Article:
RoboCop (2014) / Action-Thriller
MPAA Rated: PG-13 for violence, brief strong language, sensuality, and some drug material
Running Time: 104 min.
Cast: Joel Kinnaman, Gary Oldman, Michael Keaton, Abbie Cornish, Samuel L. Jackson, Michael K. Williams, Jackie Earle Haley, Jennifer Ehle, Jay Baruchel, Jean Paul Ruttan, Marianne Jean-Baptiste
Director: Jose Padilha
Screenplay: Joshua Zetumer (based on the screenplay by Edward Neumeier and Michael Miner)
Review published February 12, 2014
As with the recent remake of another Paul Verhoeven classic, Total Recall, the 2014 reboot of RoboCop is a film that didn't need to be made. The 1987 film pushed the material to the brink of everything it could be, and beyond. Neither the sequels nor any of the animated series on television were able to come close to the ingenuity of the original's vision and chutzpah.
Needless though it may be, if it absolutely had to be made, and made with a PG-13 rating (it's still a violent film, but in a bloodless sort of way that's ready-safe for network TV), this Jose Padilha-helmed (Elite Squad, Bus 174) reiteration is about as good as anyone could reasonably expect. Unlike the Total Recall remake, this take doesn't regurgitate large swaths of the plotline and dialogue. Outside of use of the original's basic premise, theme music and the name of its main character, the Joshua Zetumer script (his first) breaks into all-new territory, fleshing out the backstory and beefing up the character development in a way that makes some of the action sequences quite exciting, even if they are mild by comparison to the RoboCop we all know and love.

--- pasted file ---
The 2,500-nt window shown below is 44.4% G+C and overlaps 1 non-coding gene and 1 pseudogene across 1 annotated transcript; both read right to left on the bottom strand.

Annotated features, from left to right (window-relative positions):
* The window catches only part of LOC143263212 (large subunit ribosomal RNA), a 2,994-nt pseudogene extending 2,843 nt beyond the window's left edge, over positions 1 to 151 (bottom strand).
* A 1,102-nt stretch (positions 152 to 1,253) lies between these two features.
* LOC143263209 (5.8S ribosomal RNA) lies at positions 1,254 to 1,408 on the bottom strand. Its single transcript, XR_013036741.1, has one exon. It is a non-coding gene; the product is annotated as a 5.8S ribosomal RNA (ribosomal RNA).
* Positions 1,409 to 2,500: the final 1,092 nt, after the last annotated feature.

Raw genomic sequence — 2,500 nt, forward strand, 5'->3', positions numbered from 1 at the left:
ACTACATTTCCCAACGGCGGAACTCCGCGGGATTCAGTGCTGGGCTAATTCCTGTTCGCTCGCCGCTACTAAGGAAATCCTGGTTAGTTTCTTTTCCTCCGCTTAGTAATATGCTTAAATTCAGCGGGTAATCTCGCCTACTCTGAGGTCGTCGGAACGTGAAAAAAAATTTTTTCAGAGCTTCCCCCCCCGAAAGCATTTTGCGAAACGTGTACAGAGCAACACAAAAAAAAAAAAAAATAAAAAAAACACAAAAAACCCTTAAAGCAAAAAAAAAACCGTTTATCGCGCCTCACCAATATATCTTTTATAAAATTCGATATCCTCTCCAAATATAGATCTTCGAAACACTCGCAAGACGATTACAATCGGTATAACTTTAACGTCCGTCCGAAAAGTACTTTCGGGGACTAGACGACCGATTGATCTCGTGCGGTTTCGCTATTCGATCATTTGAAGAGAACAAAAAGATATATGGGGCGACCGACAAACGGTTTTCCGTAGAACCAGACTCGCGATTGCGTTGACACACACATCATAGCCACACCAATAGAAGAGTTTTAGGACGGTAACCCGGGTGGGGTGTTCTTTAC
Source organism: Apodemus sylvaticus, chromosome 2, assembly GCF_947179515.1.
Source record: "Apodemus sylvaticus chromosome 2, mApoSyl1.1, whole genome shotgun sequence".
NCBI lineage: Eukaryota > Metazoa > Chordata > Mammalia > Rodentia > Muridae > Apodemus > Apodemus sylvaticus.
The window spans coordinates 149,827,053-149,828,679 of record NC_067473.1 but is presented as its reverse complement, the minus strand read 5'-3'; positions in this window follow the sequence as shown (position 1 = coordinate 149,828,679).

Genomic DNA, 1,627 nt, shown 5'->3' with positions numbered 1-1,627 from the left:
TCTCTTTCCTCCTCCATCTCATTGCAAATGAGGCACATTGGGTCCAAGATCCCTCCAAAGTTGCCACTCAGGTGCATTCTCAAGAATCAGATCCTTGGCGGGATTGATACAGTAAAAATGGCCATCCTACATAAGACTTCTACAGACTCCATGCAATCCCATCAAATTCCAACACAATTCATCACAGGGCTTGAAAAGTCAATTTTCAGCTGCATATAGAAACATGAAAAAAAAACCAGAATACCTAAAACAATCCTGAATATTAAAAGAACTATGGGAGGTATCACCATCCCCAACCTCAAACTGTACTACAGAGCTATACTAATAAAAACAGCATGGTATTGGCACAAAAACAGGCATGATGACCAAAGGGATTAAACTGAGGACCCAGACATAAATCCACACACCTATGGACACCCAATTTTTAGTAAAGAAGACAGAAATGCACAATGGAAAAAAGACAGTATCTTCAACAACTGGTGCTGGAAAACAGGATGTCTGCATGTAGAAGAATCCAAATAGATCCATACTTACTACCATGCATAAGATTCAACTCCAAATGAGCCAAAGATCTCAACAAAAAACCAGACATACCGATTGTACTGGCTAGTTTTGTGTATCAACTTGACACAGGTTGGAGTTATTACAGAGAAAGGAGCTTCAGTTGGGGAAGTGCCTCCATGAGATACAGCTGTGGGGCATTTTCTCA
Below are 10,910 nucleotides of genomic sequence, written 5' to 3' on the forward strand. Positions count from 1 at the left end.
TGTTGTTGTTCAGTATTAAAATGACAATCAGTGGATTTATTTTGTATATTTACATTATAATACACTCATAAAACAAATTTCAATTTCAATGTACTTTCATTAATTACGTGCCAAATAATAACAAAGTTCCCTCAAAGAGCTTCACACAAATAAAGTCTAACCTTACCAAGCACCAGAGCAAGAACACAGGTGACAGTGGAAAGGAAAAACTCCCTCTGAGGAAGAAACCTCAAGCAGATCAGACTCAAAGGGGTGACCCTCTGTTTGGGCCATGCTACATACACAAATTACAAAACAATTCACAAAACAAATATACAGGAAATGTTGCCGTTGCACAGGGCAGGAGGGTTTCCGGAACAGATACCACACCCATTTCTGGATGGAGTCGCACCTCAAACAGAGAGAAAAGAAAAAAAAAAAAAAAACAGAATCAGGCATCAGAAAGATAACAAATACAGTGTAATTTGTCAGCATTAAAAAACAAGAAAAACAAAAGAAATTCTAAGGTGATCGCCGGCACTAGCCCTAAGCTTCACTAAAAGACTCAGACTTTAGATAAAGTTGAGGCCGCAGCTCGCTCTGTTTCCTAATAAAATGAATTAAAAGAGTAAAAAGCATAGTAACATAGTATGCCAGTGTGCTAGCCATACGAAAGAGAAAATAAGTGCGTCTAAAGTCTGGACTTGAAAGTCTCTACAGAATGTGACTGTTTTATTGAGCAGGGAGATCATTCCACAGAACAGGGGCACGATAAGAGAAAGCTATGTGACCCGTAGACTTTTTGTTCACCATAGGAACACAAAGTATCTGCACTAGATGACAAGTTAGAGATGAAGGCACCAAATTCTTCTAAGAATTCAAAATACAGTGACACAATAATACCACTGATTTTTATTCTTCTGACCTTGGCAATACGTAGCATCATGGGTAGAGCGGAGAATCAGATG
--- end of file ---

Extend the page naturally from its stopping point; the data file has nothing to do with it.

What's missing here, other than the over-the-top gory violence is the delicious (and, sadly, very prescient) satire on amoral corporate affairs and the stranglehold of corruption that results in decisions not going in the public's best interest, thanks in some part to an irresponsible and misinformative media. There is a certain element of satire here in this version, mostly in its depiction of the bias and wanton fear-mongering of a conservative news organization (echoes of Fox News), as well as in the debate over the use of drones, closed circuit cameras, and the erosion of privacy and civil liberties in exchange for strong-armed government protection. However, this version doesn't comment from an inherent political point of view so much as stitch it in as something that is part of the RoboCop mythos that has to be preserved, even begrudgingly, as if the fans would reject a remake that were a pure action film without some sort of parody of corporations and media.
RoboCop is set in the year 2028, where advances in the field of robotics has gotten so sophisticated, drone forces have been the main thrust of American military peace-keeping in every part of the world. The main corporation heading the tech is OmniCorp, who have been using their reputation and influence in vain to overturn a "no domestic robots" law in order to try to gain a foothold into the U.S. market through replacement of police officers with sophisticated, hi-tech robot agents. Without the human element making decisions, the public by and large fears an uncaring, unemotional, unforgiving police state.
Tenacious OmniCorp Founder/CEO Raymond Sellars (Keaton, Clear History) thinks he may have found a loophole in the law that might sway public opinion in his favor when a Detroit cop and family man named Alex Murphy (Kinnaman, The Girl with the Dragon Tattoo) is nearly decimated from a nasty car bomb. Working with renown scientist Dr. Dennett Norton (Oldman, The Dark Knight Rises), OmniCorp funds a multibillion dollar effort to create a robot/human hybrid out of Murphy in order to allay public fears of robot agents when he becomes a hero. However, for Murphy, the process takes a physical and emotional toll on him, resulting in erratic results that eventually leads to tampering with his cyborg make-up that puts him in a perpetual struggle between his emotional human side and the purely emotionless programming in his software.